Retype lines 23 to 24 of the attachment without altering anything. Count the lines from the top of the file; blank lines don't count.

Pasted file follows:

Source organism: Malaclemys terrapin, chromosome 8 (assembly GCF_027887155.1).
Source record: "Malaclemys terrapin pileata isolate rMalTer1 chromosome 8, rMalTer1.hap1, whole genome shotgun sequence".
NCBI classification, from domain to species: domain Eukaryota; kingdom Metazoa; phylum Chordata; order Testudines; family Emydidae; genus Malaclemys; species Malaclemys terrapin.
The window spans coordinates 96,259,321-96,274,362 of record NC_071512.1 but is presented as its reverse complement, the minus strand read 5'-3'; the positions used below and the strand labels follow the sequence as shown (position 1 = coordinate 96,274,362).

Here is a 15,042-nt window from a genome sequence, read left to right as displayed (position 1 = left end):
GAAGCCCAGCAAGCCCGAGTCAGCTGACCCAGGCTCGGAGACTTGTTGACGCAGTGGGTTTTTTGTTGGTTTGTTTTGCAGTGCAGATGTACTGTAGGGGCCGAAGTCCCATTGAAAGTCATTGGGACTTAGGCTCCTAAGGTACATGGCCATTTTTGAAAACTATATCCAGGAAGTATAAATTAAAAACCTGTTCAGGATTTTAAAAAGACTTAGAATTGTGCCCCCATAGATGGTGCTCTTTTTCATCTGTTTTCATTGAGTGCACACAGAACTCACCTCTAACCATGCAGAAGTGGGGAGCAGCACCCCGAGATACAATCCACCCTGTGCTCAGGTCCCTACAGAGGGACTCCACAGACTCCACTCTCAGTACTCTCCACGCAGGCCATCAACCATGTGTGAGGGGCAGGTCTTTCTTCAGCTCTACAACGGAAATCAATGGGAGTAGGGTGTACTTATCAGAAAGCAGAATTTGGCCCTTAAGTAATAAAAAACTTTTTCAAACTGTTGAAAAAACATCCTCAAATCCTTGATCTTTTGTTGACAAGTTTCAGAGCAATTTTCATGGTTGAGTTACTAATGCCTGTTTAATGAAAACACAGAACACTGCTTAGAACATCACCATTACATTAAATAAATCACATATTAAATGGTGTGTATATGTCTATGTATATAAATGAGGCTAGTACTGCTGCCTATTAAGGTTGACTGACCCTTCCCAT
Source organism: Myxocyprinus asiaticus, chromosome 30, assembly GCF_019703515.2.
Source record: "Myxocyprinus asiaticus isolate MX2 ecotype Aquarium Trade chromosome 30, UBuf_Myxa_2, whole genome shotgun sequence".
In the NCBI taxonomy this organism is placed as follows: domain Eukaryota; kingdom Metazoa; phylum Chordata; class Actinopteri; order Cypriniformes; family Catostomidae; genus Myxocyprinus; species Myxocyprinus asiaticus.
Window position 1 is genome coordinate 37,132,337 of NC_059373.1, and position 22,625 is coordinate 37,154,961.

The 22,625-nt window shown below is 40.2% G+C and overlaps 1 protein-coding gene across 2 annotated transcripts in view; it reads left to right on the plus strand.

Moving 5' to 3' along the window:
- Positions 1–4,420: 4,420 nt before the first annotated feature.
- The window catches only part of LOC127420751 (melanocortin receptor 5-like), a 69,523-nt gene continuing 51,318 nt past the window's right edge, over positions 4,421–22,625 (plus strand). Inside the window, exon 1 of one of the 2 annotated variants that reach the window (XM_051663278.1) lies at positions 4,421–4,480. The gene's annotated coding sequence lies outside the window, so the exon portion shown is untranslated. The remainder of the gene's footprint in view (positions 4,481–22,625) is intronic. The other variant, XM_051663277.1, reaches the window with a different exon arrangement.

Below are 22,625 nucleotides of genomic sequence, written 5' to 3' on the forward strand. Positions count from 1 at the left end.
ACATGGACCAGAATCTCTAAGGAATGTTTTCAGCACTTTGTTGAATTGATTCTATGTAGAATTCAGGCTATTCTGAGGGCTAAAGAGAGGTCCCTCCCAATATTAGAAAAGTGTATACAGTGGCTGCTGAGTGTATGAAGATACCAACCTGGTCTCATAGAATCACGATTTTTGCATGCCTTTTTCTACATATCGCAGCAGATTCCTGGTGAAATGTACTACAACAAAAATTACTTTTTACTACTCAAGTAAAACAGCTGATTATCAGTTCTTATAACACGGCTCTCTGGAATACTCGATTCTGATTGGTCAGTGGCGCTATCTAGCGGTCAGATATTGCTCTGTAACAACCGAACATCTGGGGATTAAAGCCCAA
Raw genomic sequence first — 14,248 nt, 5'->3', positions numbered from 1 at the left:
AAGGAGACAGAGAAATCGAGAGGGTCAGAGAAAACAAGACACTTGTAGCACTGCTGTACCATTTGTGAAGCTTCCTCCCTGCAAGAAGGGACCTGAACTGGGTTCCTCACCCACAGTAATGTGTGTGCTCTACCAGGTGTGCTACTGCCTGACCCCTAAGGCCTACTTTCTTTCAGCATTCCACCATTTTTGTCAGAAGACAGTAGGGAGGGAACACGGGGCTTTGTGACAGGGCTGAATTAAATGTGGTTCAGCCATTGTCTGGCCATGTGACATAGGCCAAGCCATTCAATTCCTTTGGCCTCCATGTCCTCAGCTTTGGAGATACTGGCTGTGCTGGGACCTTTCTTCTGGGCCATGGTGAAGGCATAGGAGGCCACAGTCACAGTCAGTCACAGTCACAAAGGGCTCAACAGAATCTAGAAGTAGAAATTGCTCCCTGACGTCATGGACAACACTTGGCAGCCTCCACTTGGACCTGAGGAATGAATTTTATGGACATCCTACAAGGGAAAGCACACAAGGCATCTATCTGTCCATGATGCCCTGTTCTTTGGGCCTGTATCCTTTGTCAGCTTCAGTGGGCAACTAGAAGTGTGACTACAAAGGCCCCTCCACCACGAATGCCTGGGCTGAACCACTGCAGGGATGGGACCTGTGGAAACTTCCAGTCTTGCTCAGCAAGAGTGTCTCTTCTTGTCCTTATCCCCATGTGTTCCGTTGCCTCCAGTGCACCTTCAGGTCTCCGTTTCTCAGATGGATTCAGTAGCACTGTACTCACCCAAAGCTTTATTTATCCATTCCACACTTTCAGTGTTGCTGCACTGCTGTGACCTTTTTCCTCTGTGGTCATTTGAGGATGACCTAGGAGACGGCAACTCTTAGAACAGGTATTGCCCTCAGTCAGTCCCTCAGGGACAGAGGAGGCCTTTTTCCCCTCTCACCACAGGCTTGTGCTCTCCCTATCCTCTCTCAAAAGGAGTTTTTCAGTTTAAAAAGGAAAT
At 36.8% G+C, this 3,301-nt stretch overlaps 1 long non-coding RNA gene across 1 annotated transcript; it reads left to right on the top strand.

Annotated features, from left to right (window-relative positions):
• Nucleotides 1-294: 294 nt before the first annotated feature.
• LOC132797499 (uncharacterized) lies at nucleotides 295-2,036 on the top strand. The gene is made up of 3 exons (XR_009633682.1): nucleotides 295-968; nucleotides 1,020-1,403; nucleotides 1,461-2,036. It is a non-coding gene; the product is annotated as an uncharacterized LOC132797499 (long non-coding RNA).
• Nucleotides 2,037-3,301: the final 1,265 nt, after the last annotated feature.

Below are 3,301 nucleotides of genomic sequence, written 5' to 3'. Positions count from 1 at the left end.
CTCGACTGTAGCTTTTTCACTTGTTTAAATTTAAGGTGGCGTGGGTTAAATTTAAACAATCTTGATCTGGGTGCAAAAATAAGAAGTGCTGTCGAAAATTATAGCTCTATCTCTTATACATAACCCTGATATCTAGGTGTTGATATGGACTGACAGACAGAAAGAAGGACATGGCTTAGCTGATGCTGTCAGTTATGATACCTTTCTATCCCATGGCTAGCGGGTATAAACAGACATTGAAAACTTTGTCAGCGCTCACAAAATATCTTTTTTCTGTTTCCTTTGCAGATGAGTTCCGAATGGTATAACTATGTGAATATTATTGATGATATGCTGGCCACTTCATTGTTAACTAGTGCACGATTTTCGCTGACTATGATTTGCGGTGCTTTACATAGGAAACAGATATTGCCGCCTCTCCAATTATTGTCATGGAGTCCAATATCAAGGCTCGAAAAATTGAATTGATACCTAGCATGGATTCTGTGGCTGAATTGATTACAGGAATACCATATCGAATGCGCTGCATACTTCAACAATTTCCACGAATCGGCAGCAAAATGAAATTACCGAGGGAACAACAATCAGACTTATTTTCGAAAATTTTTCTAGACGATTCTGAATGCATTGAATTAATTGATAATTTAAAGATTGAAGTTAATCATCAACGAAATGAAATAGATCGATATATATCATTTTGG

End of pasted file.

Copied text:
• Nucleotides 2,037-3,301: the final 1,265 nt, after the last annotated feature.

Below are 3,301 nucleotides of genomic sequence, written 5' to 3'. Positions count from 1 at the left end.